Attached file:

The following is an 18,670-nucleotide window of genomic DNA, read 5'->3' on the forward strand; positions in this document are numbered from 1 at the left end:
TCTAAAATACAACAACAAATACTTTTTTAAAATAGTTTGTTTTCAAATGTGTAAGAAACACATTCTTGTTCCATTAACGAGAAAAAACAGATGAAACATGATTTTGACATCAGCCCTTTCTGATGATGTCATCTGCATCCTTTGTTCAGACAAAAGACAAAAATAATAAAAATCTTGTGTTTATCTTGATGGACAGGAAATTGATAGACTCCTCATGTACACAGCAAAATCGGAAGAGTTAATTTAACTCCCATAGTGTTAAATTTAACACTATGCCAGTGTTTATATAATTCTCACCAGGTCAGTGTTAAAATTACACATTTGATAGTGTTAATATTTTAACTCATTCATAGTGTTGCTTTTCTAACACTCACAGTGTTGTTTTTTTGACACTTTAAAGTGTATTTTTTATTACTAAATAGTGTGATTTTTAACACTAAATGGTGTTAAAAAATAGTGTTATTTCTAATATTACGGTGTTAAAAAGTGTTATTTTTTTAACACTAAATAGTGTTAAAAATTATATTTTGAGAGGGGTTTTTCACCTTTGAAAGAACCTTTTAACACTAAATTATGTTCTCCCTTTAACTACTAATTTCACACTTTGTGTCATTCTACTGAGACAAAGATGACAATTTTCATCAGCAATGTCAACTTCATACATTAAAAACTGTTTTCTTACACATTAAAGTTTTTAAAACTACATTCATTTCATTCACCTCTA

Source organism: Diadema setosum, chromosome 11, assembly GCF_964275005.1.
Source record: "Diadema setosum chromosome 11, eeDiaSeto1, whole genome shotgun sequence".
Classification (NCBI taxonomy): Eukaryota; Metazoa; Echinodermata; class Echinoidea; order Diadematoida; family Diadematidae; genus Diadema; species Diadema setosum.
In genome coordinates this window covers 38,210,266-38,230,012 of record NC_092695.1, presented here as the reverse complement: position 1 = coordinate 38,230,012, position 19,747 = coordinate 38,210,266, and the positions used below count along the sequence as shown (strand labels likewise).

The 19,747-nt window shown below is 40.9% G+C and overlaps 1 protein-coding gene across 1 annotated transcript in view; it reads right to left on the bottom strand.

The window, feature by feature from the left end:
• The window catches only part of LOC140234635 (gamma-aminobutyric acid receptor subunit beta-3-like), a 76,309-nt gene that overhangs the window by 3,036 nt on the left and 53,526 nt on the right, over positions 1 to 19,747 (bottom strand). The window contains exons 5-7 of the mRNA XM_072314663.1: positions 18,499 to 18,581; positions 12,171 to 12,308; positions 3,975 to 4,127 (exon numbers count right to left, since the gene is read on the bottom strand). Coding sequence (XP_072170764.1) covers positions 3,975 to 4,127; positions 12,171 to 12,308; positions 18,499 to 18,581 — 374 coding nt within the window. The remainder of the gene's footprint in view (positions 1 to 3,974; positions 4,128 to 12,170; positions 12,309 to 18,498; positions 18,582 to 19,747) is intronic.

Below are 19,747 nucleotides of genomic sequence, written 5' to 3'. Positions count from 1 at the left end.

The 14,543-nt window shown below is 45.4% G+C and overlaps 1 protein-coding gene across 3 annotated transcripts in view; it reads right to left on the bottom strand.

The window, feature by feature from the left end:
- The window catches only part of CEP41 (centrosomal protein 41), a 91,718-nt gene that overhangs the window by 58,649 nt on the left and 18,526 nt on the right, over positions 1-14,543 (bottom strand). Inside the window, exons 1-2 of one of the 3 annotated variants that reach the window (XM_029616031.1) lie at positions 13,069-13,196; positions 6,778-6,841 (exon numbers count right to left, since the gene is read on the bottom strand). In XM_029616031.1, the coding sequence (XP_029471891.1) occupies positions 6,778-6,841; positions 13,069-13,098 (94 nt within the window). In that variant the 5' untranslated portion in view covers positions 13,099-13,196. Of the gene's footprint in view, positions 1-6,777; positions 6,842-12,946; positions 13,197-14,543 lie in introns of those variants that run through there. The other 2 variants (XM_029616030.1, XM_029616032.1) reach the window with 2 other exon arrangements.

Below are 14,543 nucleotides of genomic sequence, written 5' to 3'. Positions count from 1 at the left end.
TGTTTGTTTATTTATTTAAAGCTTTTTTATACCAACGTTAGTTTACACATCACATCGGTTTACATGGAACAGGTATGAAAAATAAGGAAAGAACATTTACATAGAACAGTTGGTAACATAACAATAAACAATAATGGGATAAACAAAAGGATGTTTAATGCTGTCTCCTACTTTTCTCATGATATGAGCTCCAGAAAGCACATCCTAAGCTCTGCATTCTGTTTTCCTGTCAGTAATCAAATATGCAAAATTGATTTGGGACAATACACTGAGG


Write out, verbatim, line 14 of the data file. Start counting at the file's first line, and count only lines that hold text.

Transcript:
Below are 14,543 nucleotides of genomic sequence, written 5' to 3'. Positions count from 1 at the left end.